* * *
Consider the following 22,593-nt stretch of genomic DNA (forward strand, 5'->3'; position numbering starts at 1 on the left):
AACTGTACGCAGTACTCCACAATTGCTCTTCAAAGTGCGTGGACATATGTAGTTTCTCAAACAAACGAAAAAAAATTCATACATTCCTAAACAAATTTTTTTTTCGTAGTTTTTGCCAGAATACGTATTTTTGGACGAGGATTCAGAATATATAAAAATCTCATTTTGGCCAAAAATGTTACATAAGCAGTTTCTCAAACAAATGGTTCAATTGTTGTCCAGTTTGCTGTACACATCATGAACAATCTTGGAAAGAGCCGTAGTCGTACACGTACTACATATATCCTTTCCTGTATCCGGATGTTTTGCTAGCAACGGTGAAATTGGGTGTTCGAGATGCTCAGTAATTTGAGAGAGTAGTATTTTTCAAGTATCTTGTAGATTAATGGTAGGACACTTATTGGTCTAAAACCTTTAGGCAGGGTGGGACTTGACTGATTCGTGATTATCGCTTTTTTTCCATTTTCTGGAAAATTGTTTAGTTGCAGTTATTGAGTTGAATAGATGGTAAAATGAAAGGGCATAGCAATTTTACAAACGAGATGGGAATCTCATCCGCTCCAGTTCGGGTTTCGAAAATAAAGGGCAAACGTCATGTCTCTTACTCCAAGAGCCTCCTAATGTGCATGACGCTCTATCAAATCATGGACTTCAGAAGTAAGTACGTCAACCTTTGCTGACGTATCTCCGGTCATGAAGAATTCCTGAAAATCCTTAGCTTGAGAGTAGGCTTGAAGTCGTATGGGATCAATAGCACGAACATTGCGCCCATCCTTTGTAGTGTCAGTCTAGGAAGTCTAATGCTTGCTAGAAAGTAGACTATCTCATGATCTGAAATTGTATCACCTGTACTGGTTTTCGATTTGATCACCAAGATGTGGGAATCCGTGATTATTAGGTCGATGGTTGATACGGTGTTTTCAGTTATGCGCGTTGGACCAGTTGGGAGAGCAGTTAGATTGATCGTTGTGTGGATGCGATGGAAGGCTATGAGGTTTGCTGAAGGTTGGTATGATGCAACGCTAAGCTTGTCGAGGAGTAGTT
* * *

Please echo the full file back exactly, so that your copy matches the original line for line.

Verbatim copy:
Consider the following 22,593-nt stretch of genomic DNA (forward strand, 5'->3'; position numbering starts at 1 on the left):
AACTGTACGCAGTACTCCACAATTGCTCTTCAAAGTGCGTGGACATATGTAGTTTCTCAAACAAACGAAAAAAAATTCATACATTCCTAAACAAATTTTTTTTTCGTAGTTTTTGCCAGAATACGTATTTTTGGACGAGGATTCAGAATATATAAAAATCTCATTTTGGCCAAAAATGTTACATAAGCAGTTTCTCAAACAAATGGTTCAATTGTTGTCCAGTTTGCTGTACACATCATGAACAATCTTGGAAAGAGCCGTAGTCGTACACGTACTACATATATCCTTTCCTGTATCCGGATGTTTTGCTAGCAACGGTGAAATTGGGTGTTCGAGATGCTCAGTAATTTGAGAGAGTAGTATTTTTCAAGTATCTTGTAGATTAATGGTAGGACACTTATTGGTCTAAAACCTTTAGGCAGGGTGGGACTTGACTGATTCGTGATTATCGCTTTTTTTCCATTTTCTGGAAAATTGTTTAGTTGCAGTTATTGAGTTGAATAGATGGTAAAATGAAAGGGCATAGCAATTTTACAAACGAGATGGGAATCTCATCCGCTCCAGTTCGGGTTTCGAAAATAAAGGGCAAACGTCATGTCTCTTACTCCAAGAGCCTCCTAATGTGCATGACGCTCTATCAAATCATGGACTTCAGAAGTAAGTACGTCAACCTTTGCTGACGTATCTCCGGTCATGAAGAATTCCTGAAAATCCTTAGCTTGAGAGTAGGCTTGAAGTCGTATGGGATCAATAGCACGAACATTGCGCCCATCCTTTGTAGTGTCAGTCTAGGAAGTCTAATGCTTGCTAGAAAGTAGACTATCTCATGATCTGAAATTGTATCACCTGTACTGGTTTTCGATTTGATCACCAAGATGTGGGAATCCGTGATTATTAGGTCGATGGTTGATACGGTGTTTTCAGTTATGCGCGTTGGACCAGTTGGGAGAGCAGTTAGATTGATCGTTGTGTGGATGCGATGGAAGGCTATGAGGTTTGCTGAAGGTTGGTATGATGCAACGCTAAGCTTGTCGAGGAGTAGTT